This time each year I do a memorandum of accountability to put my small business through the kind of scrutiny that large businesses do through financial statements and annual reports.
I’ve always been my own toughest critic so a board of directors, even if I had one, would never probe too far beyond a good or bad financial assessment. I call this my memo of accountability because all organizations, no matter their size, should have a vision, goals, metrics and periodic evaluation.
After seven years in business I now think I overshot the quantitative aspect of my founding vision. While I was audacious in how many clients I would serve well in time—who really understands capacity and scale until you start living it?—I got everything about the character of this small consulting business exactly right. A vision should be your North Star helping you navigate all the decisions ahead in your journey. I have never lost my way.
Even an executive in a large international association or a mega corporation could benefit from creating a memo of accountability to conduct the kind of scrutiny of past performance it would be uncomfortable to make public. We have to be our own tough critics. Here are the key features of my memo; you might think of others that would add to your accountability:
Executive summary—just a few paragraphs to characterize the year and its highlights. It’s also a summary judgment that puts the essential truth about your performance upfront and inescapable.
Project recap & evaluation—this overview of the year’s work focuses on two things: outcomes and lessons learned. Each project can be summed up in a succinct paragraph.
Metrics—my favorite is classifying my projects either GG (Good to Great) or PB (Pays the Bills). I try not to take PB projects; life’s too short and money is only so much motivation and justification. Sometimes I will take on a PB project knowing I can turn it into an opportunity to learn something new or experiment in some way. I probably need to add a hybrid classification to my system: PBL(Learning) to recognize what can be gained in even unpromising projects. I have other more traditional metrics at the goal level, like financial targets and number of new and repeat clients. GG and PB helps me stay true to my vision.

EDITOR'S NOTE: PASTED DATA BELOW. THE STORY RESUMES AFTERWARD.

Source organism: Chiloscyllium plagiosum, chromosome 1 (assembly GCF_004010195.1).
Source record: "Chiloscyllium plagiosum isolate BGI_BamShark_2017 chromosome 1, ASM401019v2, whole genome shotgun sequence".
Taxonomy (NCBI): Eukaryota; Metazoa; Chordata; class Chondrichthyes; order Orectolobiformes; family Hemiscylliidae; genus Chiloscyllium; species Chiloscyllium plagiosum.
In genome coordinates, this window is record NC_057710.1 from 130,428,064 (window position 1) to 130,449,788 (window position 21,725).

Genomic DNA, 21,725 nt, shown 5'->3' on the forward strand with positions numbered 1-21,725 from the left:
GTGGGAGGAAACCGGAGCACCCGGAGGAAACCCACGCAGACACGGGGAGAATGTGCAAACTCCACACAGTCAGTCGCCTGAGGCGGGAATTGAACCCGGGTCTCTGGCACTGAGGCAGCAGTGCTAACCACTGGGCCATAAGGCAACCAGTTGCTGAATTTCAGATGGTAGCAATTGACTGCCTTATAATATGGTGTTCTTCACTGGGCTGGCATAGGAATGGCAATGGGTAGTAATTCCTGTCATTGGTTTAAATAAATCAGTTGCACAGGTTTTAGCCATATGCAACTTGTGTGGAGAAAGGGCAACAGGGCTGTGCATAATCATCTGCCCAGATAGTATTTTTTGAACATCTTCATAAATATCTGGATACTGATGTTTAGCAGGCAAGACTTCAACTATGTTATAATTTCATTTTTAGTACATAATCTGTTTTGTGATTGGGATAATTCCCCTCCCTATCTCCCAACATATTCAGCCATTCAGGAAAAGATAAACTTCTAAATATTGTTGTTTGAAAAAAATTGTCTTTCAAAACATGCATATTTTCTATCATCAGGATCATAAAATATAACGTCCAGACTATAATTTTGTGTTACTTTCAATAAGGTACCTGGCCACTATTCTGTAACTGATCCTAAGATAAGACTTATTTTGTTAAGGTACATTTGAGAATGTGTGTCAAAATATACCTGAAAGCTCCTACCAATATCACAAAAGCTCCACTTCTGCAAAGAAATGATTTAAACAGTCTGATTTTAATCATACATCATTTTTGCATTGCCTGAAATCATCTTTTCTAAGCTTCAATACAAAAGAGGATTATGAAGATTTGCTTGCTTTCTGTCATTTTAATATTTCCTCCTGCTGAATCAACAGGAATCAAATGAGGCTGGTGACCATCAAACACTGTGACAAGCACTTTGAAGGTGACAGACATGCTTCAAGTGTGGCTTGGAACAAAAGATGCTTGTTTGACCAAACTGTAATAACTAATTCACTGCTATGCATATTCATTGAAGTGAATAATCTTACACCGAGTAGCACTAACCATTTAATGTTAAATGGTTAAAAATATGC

Next Year Project Outlook—here I name projects under contract or in the proposal stage, their expected revenue, timetable, if GG or PB, and what the future prospects for that client might be. Before the year begins, I develop a clear sense of what I need to find to have a good year and where peak periods might create capacity problems.
Recap and Review of the Previous Year’s Goals and Business Plan—I analyze my vision outcomes, business model and marketing efforts to determine what adjustments I will need to make to be successful in the upcoming year. Then I tick through the previous year’s goals and assess what I got done and where I fell short and why.
New Year Goals—based on my analysis of past performance and what I will need to have a good year, I set a limited number of goals for the next year.
Ouch, I just did a quick assessment against my 2014 goals. Do businesses experience seven year slumps and get too comfortable with past success? Some questions ahead as I do this year's memo.
See, a memorandum of accountability can deliver that swift kick in the butt you might need for the New Year. Who else can you trust to hold you accountable to your own vision and standards of performance?